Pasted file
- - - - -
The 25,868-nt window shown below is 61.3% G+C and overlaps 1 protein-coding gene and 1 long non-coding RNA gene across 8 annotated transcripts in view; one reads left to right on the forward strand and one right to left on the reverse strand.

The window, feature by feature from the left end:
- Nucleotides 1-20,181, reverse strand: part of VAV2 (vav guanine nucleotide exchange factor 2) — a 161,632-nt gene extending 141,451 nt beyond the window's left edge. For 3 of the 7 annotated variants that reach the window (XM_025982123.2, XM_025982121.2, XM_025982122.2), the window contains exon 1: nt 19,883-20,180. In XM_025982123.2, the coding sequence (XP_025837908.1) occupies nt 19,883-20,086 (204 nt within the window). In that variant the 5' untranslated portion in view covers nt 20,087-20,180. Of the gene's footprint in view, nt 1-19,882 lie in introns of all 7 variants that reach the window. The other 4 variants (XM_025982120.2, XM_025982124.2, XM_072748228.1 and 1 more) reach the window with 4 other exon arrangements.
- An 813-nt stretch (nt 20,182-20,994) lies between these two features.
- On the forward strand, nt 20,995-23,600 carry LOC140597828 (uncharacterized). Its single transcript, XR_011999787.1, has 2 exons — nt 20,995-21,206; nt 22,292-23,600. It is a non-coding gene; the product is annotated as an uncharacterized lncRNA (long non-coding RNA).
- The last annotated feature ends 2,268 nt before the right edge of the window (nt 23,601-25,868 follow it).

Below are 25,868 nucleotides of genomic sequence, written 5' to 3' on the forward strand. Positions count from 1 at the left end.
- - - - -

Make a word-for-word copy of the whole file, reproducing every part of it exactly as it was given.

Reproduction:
The 25,868-nt window shown below is 61.3% G+C and overlaps 1 protein-coding gene and 1 long non-coding RNA gene across 8 annotated transcripts in view; one reads left to right on the forward strand and one right to left on the reverse strand.

The window, feature by feature from the left end:
- Nucleotides 1-20,181, reverse strand: part of VAV2 (vav guanine nucleotide exchange factor 2) — a 161,632-nt gene extending 141,451 nt beyond the window's left edge. For 3 of the 7 annotated variants that reach the window (XM_025982123.2, XM_025982121.2, XM_025982122.2), the window contains exon 1: nt 19,883-20,180. In XM_025982123.2, the coding sequence (XP_025837908.1) occupies nt 19,883-20,086 (204 nt within the window). In that variant the 5' untranslated portion in view covers nt 20,087-20,180. Of the gene's footprint in view, nt 1-19,882 lie in introns of all 7 variants that reach the window. The other 4 variants (XM_025982120.2, XM_025982124.2, XM_072748228.1 and 1 more) reach the window with 4 other exon arrangements.
- An 813-nt stretch (nt 20,182-20,994) lies between these two features.
- On the forward strand, nt 20,995-23,600 carry LOC140597828 (uncharacterized). Its single transcript, XR_011999787.1, has 2 exons — nt 20,995-21,206; nt 22,292-23,600. It is a non-coding gene; the product is annotated as an uncharacterized lncRNA (long non-coding RNA).
- The last annotated feature ends 2,268 nt before the right edge of the window (nt 23,601-25,868 follow it).

Below are 25,868 nucleotides of genomic sequence, written 5' to 3' on the forward strand. Positions count from 1 at the left end.